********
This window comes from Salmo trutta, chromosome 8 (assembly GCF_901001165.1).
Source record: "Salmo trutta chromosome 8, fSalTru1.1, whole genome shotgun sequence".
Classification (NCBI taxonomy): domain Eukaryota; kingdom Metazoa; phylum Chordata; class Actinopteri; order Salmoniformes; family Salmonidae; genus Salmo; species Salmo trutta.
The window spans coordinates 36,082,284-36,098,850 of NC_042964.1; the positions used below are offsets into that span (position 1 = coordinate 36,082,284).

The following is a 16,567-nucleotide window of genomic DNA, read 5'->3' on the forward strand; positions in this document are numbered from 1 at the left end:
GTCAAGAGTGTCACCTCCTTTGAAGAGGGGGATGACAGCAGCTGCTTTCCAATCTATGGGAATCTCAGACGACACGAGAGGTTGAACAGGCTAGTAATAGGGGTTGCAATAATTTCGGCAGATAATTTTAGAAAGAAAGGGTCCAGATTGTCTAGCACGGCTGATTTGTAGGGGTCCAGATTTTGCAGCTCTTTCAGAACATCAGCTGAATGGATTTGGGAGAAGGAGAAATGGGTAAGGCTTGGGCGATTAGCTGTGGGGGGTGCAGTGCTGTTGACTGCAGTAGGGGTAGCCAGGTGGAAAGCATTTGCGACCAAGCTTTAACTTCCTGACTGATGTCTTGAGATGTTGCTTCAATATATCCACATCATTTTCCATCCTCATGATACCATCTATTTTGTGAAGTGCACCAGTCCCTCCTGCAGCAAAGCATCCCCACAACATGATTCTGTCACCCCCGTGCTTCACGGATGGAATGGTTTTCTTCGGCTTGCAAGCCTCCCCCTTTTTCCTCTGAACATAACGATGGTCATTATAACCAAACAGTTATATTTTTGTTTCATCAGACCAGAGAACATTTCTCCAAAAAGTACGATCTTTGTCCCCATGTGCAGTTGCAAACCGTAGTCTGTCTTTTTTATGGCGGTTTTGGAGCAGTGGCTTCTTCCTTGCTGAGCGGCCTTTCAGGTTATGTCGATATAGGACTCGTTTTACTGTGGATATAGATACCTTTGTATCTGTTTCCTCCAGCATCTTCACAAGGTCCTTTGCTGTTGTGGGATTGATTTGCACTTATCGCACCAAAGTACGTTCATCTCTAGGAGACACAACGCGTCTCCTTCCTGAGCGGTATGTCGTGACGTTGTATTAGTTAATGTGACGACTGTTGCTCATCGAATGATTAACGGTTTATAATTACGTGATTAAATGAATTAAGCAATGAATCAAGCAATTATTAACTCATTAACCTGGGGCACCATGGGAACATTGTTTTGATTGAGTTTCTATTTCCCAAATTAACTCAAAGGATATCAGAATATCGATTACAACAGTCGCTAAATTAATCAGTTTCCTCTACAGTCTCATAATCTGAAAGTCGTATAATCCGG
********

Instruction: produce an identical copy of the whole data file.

This window comes from Salmo trutta, chromosome 8 (assembly GCF_901001165.1).
Source record: "Salmo trutta chromosome 8, fSalTru1.1, whole genome shotgun sequence".
Classification (NCBI taxonomy): domain Eukaryota; kingdom Metazoa; phylum Chordata; class Actinopteri; order Salmoniformes; family Salmonidae; genus Salmo; species Salmo trutta.
The window spans coordinates 36,082,284-36,098,850 of NC_042964.1; the positions used below are offsets into that span (position 1 = coordinate 36,082,284).

The following is a 16,567-nucleotide window of genomic DNA, read 5'->3' on the forward strand; positions in this document are numbered from 1 at the left end:
GTCAAGAGTGTCACCTCCTTTGAAGAGGGGGATGACAGCAGCTGCTTTCCAATCTATGGGAATCTCAGACGACACGAGAGGTTGAACAGGCTAGTAATAGGGGTTGCAATAATTTCGGCAGATAATTTTAGAAAGAAAGGGTCCAGATTGTCTAGCACGGCTGATTTGTAGGGGTCCAGATTTTGCAGCTCTTTCAGAACATCAGCTGAATGGATTTGGGAGAAGGAGAAATGGGTAAGGCTTGGGCGATTAGCTGTGGGGGGTGCAGTGCTGTTGACTGCAGTAGGGGTAGCCAGGTGGAAAGCATTTGCGACCAAGCTTTAACTTCCTGACTGATGTCTTGAGATGTTGCTTCAATATATCCACATCATTTTCCATCCTCATGATACCATCTATTTTGTGAAGTGCACCAGTCCCTCCTGCAGCAAAGCATCCCCACAACATGATTCTGTCACCCCCGTGCTTCACGGATGGAATGGTTTTCTTCGGCTTGCAAGCCTCCCCCTTTTTCCTCTGAACATAACGATGGTCATTATAACCAAACAGTTATATTTTTGTTTCATCAGACCAGAGAACATTTCTCCAAAAAGTACGATCTTTGTCCCCATGTGCAGTTGCAAACCGTAGTCTGTCTTTTTTATGGCGGTTTTGGAGCAGTGGCTTCTTCCTTGCTGAGCGGCCTTTCAGGTTATGTCGATATAGGACTCGTTTTACTGTGGATATAGATACCTTTGTATCTGTTTCCTCCAGCATCTTCACAAGGTCCTTTGCTGTTGTGGGATTGATTTGCACTTATCGCACCAAAGTACGTTCATCTCTAGGAGACACAACGCGTCTCCTTCCTGAGCGGTATGTCGTGACGTTGTATTAGTTAATGTGACGACTGTTGCTCATCGAATGATTAACGGTTTATAATTACGTGATTAAATGAATTAAGCAATGAATCAAGCAATTATTAACTCATTAACCTGGGGCACCATGGGAACATTGTTTTGATTGAGTTTCTATTTCCCAAATTAACTCAAAGGATATCAGAATATCGATTACAACAGTCGCTAAATTAATCAGTTTCCTCTACAGTCTCATAATCTGAAAGTCGTATAATCCGG